Zoom hit with lawsuit over security and privacy flaws – share prices fall

The lawsuit was filed in the District Court for the Northern District of California, with alleged concerns over Zoom’s security and privacy flaws. Zoom share prices fell by 3 percent this morning on concerns over its data-privacy practices and increased competition from deep-pocketed rivals, but are still up 67 percent since the start of the year.

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Zoom’s daily users have exploded as the coronavirus pandemic has spread around the world, forcing millions of people to work from home while schools have switched to its online app to hold classes online.

The increase in usage has also exposed security flaws, including a phenomenon called ‘zoombombing’ in which malefactors gatecrash videocalls, seize control of shared screens and post offensive content.

It comes after the German foreign ministry restricted use of the video conferencing service Zoom, saying in an internal memo to employees that security and data protection weaknesses made it too risky to use. 

Newspaper Handelsblatt reported that the memo said that since the system was in widespread use among the ministry’s international partners, it was currently impossible to ban its use entirely and that in crises employees could use it on private machines for professional purposes.

The memo read: “Based on media reports and our own findings we have concluded that Zoom’s software has critical weaknesses and serious security and data protection problems.”

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Zoom has been hit by a lawsuit (Image: GETTY )

Last week, at least two US state attorneys sought information from Zoom following multiple reports that questioned its privacy and security.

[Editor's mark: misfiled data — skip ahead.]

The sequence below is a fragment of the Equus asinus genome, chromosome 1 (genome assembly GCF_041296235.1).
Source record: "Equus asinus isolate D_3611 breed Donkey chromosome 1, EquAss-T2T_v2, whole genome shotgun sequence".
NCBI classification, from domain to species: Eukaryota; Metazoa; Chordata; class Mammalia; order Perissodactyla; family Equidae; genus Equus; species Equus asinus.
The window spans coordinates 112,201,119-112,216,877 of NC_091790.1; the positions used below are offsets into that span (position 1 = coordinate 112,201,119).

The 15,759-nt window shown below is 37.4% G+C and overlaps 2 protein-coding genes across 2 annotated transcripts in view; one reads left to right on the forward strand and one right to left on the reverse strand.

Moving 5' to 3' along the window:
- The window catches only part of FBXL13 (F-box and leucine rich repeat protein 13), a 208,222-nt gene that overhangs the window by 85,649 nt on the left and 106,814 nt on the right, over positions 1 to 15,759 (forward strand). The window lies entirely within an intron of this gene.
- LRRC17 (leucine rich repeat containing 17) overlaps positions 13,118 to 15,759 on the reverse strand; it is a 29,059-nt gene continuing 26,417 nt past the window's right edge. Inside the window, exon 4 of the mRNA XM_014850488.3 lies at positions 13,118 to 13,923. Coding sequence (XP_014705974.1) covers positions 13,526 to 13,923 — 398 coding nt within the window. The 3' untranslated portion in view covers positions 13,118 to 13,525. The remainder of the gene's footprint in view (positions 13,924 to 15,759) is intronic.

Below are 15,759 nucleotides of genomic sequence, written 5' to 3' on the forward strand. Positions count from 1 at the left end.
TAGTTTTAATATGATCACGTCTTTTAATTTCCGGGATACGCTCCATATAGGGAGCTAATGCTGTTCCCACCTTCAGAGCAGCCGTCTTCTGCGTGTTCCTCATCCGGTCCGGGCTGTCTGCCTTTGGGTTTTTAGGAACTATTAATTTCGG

Some school districts in the US. have started to ban the app for online learning from home because of growing security concerns, while the New York City Department of Education said teachers should instead work through Microsoft Teams, according to Washington Post.

The news comes after reports suggested Elon Musk’s rocket company SpaceX had banned its employees from using Zoom, citing “significant privacy and security concerns.”

While analysts believe that many issues, especially those originating from user error, are likely to get solved in the short term, others could remain for some time

Taiwan’s cabinet has told government agencies to stop using Zoom’s conferencing app and other countries are considering a similar move, sources say.

Zoom has hired former Facebook security chief Alex Stamos as an adviser and formed an advisory board to improve the video conferencing app’s privacy and security issues amid the global backlash.

Zoom’s CEO, Eric Yuan,  previously apologised as he conceded “we have fallen short of the community’s – and our own – privacy and security expectations.”

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